The current US patent system is in crisis. In my opinion, this crisis is the result of the sheer volume of patent applications that companies file to protect themselves from the threat of patent litigation and to extract as much revenue from the resulting patents as possible. As a result of the volume of patent filings, the USPTO has been overwhelmed and seems to vacillate between the policy of granting patents quickly without the necessary rigorous review and the policy of creating as many obstacles to obtaining patents as possible (the current trend). The USPTO is not primarily responsible for the problems in the US patent system, but rather the volume of patent applications has created an environment wherein no human process can adequately decide whether any single patent application should be entitled to a patent. In other words, the USPTO has been given an impossible task with no rational solution.

Here is the data:

Wow! Over the past 5 years, 1.8 million patent applications were filed in the US. It is no wonder that the USPTO has a 1 million case backlog, and it takes an Examiner nearly 3 years on average to read and reply to one of my cases in the software art. But, even scarier, is to look at a plot of the data over time:

In your mind, just visualize the extension of that line through 2010 (don’t worry, I’ll provide a model that will give accurate forecasts later). Half a million patent applications per year by 2010 is a great possibility. The patent system is collapsing under this weight of patent applications and granted patents and none of the proposed “patent reforms” wending their way through Congress address this fundamental problem.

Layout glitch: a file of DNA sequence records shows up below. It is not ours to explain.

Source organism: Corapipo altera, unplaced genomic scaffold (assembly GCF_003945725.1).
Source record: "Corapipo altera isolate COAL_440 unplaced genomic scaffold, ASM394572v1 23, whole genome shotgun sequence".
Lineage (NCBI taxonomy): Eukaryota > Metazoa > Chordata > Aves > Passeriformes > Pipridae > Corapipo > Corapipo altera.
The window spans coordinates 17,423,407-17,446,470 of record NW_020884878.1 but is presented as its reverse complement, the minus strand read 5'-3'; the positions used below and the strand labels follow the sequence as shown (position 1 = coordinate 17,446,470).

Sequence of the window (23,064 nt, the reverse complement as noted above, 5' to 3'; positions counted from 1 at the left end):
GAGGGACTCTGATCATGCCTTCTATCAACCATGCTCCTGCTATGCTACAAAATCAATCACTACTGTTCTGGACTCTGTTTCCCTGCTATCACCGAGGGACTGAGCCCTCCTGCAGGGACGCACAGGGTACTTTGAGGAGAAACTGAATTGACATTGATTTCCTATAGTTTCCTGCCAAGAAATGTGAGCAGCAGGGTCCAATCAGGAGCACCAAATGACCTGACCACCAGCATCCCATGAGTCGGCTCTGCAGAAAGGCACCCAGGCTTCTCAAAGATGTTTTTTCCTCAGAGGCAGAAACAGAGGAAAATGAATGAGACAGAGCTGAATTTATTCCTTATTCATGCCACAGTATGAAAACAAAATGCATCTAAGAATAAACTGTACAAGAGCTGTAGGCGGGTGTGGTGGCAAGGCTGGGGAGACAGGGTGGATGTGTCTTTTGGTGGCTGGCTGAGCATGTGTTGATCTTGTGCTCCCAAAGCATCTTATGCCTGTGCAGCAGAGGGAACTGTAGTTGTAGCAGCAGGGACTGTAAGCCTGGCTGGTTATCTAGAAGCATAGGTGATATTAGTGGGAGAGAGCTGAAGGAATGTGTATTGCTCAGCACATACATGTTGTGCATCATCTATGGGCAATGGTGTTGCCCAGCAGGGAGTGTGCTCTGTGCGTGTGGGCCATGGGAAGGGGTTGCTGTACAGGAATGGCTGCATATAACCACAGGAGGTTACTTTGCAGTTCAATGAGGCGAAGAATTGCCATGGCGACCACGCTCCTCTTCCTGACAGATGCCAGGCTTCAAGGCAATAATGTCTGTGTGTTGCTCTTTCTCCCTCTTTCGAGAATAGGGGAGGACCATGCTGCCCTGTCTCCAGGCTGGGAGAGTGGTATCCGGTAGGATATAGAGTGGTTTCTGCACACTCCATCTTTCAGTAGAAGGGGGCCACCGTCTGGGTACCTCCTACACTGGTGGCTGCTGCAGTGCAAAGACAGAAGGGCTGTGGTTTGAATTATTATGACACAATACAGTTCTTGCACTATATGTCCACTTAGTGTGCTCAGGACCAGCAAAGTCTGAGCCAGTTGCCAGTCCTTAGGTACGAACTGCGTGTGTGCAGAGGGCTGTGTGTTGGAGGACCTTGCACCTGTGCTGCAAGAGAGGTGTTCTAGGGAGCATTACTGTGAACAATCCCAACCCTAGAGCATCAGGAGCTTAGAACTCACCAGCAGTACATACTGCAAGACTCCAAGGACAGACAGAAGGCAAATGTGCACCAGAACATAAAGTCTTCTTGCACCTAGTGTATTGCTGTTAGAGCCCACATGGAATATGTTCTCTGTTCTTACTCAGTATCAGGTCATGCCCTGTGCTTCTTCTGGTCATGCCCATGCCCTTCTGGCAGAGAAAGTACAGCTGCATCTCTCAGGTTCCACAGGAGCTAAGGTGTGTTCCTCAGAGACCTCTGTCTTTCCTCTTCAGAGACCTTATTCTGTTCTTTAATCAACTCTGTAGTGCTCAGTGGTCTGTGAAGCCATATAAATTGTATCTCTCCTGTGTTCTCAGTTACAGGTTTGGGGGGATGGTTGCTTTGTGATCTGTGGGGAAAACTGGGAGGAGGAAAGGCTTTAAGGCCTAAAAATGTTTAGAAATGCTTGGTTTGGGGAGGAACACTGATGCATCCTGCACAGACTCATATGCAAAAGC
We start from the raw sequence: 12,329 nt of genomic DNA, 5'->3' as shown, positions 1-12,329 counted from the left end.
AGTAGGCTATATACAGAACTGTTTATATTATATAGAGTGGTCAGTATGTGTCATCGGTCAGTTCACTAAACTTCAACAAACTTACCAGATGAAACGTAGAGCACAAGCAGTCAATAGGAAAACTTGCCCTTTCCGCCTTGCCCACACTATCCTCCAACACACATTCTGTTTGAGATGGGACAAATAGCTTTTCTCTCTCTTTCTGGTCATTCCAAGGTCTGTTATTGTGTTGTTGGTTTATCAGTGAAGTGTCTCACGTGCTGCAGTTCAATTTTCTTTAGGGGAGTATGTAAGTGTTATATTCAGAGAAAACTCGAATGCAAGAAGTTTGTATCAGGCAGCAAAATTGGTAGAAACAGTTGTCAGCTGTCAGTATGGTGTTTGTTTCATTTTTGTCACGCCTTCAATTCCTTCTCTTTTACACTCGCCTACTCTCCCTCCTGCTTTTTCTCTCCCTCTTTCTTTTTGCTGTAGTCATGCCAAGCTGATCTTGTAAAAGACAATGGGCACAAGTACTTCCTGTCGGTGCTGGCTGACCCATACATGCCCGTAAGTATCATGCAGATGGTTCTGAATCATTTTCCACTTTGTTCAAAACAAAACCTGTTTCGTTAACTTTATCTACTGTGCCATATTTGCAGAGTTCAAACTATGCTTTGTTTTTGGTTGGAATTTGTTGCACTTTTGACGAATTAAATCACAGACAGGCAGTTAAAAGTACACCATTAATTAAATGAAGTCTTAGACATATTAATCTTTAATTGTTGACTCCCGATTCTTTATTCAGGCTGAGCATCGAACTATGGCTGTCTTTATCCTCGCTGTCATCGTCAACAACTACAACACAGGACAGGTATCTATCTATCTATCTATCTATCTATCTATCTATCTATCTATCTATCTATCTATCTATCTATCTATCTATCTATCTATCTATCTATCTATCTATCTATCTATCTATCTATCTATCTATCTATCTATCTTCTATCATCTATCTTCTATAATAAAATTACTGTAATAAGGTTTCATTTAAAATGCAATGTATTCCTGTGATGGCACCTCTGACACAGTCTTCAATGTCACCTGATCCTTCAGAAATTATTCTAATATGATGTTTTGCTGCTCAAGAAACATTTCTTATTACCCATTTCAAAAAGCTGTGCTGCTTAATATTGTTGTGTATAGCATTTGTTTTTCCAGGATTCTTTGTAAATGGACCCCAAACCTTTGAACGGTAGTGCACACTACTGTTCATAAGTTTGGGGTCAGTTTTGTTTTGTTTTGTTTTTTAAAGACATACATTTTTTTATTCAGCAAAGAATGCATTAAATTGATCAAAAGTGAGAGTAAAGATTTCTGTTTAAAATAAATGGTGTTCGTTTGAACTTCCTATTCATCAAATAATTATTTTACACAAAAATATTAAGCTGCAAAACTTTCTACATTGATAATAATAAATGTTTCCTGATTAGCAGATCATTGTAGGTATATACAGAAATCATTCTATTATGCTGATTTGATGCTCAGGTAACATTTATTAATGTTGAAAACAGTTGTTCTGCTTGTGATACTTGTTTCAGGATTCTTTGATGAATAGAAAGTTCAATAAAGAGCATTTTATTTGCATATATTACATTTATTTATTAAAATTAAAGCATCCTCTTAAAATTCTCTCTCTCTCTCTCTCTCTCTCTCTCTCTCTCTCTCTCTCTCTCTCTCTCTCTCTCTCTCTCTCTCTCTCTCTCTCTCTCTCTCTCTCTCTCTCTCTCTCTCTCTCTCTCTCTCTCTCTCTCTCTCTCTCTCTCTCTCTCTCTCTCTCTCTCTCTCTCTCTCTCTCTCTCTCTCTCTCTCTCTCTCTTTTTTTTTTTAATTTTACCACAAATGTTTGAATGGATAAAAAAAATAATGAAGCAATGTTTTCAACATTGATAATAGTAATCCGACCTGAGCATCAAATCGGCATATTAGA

So, how can we possibly fix this problem? Each year, we hear of some new patent reform, but the reform tends to focus on treating a symptom of the problem (litigation) rather than the actual problem (application volume). Similarly, courts have begun to provide limits on elements of the litigation process. The main problem that I have with these solutions is that they de-value all patents regardless of whether the patent should have been granted by the USPTO or not.

I like to solve problems using market-based solutions if possible. There are too many patent applications, in other words we have a classic over-supply problem. How do you fix an over-supply of goods in a government-controlled market? Raise the price for large entities. Currently, filing a patent application costs $1000 for a large entity, peanuts for any large corporation when you consider the potential benefit of a single patent. Of course, this ignores the attorney fees to prepare the application. My hypothesis is that the $1000 application fee does not provide any disincentive for filing marginal patent applications. A corporation will always file the marginal patent application and the application fee is not even a consideration in the decision process.


I would raise patent application fees to $50,000 for large entities (no change for small entities, individuals and universities for now). I would make this fee apply to all applications currently being examined by the USPTO. My guess (to be validated later) is that this will dispose of the current backlog of applications and leave the USPTO with about 100,000 applications to examine per year.

Patent Demand is a forum to discuss the proposed solution, its benefits and drawbacks in an effort to improve the US patent system. I hope that you will contribute to the discussion.